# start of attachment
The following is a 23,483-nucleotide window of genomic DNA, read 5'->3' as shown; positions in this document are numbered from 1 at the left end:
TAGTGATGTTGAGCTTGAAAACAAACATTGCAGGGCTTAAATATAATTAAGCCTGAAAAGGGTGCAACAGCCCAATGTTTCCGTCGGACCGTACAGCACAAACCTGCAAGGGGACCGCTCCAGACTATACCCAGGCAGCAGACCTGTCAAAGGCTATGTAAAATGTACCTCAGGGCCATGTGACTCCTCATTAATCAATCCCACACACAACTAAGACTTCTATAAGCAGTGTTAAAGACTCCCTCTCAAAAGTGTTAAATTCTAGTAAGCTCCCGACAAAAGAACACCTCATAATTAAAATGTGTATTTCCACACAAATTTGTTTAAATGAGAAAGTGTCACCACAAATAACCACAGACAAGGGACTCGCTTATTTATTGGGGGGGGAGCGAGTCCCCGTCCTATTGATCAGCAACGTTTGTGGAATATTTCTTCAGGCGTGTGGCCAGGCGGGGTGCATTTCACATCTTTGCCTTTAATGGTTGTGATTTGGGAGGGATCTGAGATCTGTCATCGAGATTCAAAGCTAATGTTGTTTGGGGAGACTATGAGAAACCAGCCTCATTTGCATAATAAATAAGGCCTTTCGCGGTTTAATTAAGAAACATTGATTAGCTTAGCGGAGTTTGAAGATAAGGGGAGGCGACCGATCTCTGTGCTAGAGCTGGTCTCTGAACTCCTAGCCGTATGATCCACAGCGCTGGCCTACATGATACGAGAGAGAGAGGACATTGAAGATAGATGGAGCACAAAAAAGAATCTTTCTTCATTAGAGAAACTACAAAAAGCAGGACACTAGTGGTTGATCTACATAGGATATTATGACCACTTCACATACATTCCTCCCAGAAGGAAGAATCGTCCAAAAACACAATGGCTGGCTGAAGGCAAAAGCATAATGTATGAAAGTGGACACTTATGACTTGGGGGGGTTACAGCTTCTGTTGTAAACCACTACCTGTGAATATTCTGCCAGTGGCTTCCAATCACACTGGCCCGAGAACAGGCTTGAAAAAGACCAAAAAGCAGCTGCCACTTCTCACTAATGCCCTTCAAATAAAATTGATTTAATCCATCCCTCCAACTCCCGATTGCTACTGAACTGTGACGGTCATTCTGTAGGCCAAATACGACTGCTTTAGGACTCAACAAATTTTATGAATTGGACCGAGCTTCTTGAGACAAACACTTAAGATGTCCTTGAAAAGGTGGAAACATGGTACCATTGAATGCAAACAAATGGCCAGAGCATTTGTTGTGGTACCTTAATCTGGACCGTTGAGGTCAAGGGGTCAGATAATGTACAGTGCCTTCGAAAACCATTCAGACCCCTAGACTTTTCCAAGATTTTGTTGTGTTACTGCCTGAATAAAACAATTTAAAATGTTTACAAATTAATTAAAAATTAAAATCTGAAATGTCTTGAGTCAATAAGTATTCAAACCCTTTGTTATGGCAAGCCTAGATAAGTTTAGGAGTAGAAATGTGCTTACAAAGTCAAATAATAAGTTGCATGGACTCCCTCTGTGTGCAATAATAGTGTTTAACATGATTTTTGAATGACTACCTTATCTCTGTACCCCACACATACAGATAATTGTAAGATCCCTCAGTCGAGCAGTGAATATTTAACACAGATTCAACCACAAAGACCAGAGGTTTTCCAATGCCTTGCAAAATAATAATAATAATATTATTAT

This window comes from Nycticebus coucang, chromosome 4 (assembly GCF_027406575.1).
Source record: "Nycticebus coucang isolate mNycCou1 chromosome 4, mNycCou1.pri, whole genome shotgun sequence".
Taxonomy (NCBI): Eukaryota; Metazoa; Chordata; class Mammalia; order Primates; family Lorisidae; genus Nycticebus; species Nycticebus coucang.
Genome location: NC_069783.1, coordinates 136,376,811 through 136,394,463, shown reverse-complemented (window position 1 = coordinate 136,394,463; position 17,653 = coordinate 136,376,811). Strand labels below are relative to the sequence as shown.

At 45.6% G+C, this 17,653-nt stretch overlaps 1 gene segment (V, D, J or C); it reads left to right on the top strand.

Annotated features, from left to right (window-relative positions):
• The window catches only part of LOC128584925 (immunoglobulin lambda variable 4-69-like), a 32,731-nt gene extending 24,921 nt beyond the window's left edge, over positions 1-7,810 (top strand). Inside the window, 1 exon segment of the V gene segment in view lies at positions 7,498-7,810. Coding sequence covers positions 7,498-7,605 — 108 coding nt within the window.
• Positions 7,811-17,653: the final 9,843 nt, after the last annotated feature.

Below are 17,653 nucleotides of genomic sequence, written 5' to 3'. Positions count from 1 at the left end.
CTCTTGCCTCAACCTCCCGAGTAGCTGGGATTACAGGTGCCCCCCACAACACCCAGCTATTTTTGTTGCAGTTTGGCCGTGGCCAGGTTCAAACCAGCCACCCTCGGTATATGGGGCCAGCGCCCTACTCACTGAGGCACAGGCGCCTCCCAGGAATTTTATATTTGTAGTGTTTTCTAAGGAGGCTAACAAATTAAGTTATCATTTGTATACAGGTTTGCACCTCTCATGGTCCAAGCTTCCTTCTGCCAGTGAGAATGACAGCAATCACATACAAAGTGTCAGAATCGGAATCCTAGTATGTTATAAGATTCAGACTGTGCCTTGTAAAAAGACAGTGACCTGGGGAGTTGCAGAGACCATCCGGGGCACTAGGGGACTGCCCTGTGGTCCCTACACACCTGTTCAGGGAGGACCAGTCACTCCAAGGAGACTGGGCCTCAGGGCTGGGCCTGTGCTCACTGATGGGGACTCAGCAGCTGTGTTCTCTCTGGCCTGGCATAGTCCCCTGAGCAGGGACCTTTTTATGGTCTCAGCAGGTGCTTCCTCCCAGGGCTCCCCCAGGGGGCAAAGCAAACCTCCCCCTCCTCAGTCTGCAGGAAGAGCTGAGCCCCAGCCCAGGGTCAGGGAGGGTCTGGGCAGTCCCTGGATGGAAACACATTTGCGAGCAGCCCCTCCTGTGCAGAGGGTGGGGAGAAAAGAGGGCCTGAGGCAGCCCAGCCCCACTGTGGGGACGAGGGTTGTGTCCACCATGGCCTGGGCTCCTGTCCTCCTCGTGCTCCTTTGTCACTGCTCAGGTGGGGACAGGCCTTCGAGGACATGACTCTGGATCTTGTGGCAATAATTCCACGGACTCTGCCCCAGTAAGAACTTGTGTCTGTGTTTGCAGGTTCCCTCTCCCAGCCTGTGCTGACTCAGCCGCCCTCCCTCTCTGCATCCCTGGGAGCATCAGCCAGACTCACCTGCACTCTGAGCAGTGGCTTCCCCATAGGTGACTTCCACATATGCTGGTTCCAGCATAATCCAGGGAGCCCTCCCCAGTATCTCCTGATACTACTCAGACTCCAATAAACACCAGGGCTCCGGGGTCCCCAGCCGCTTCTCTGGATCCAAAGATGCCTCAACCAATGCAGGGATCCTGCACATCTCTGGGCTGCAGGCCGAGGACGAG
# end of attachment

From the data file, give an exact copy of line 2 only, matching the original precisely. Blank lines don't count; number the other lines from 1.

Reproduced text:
TAGTGATGTTGAGCTTGAAAACAAACATTGCAGGGCTTAAATATAATTAAGCCTGAAAAGGGTGCAACAGCCCAATGTTTCCGTCGGACCGTACAGCACAAACCTGCAAGGGGACCGCTCCAGACTATACCCAGGCAGCAGACCTGTCAAAGGCTATGTAAAATGTACCTCAGGGCCATGTGACTCCTCATTAATCAATCCCACACACAACTAAGACTTCTATAAGCAGTGTTAAAGACTCCCTCTCAAAAGTGTTAAATTCTAGTAAGCTCCCGACAAAAGAACACCTCATAATTAAAATGTGTATTTCCACACAAATTTGTTTAAATGAGAAAGTGTCACCACAAATAACCACAGACAAGGGACTCGCTTATTTATTGGGGGGGGAGCGAGTCCCCGTCCTATTGATCAGCAACGTTTGTGGAATATTTCTTCAGGCGTGTGGCCAGGCGGGGTGCATTTCACATCTTTGCCTTTAATGGTTGTGATTTGGGAGGGATCTGAGATCTGTCATCGAGATTCAAAGCTAATGTTGTTTGGGGAGACTATGAGAAACCAGCCTCATTTGCATAATAAATAAGGCCTTTCGCGGTTTAATTAAGAAACATTGATTAGCTTAGCGGAGTTTGAAGATAAGGGGAGGCGACCGATCTCTGTGCTAGAGCTGGTCTCTGAACTCCTAGCCGTATGATCCACAGCGCTGGCCTACATGATACGAGAGAGAGAGGACATTGAAGATAGATGGAGCACAAAAAAGAATCTTTCTTCATTAGAGAAACTACAAAAAGCAGGACACTAGTGGTTGATCTACATAGGATATTATGACCACTTCACATACATTCCTCCCAGAAGGAAGAATCGTCCAAAAACACAATGGCTGGCTGAAGGCAAAAGCATAATGTATGAAAGTGGACACTTATGACTTGGGGGGGTTACAGCTTCTGTTGTAAACCACTACCTGTGAATATTCTGCCAGTGGCTTCCAATCACACTGGCCCGAGAACAGGCTTGAAAAAGACCAAAAAGCAGCTGCCACTTCTCACTAATGCCCTTCAAATAAAATTGATTTAATCCATCCCTCCAACTCCCGATTGCTACTGAACTGTGACGGTCATTCTGTAGGCCAAATACGACTGCTTTAGGACTCAACAAATTTTATGAATTGGACCGAGCTTCTTGAGACAAACACTTAAGATGTCCTTGAAAAGGTGGAAACATGGTACCATTGAATGCAAACAAATGGCCAGAGCATTTGTTGTGGTACCTTAATCTGGACCGTTGAGGTCAAGGGGTCAGATAATGTACAGTGCCTTCGAAAACCATTCAGACCCCTAGACTTTTCCAAGATTTTGTTGTGTTACTGCCTGAATAAAACAATTTAAAATGTTTACAAATTAATTAAAAATTAAAATCTGAAATGTCTTGAGTCAATAAGTATTCAAACCCTTTGTTATGGCAAGCCTAGATAAGTTTAGGAGTAGAAATGTGCTTACAAAGTCAAATAATAAGTTGCATGGACTCCCTCTGTGTGCAATAATAGTGTTTAACATGATTTTTGAATGACTACCTTATCTCTGTACCCCACACATACAGATAATTGTAAGATCCCTCAGTCGAGCAGTGAATATTTAACACAGATTCAACCACAAAGACCAGAGGTTTTCCAATGCCTTGCAAAATAATAATAATAATATTATTAT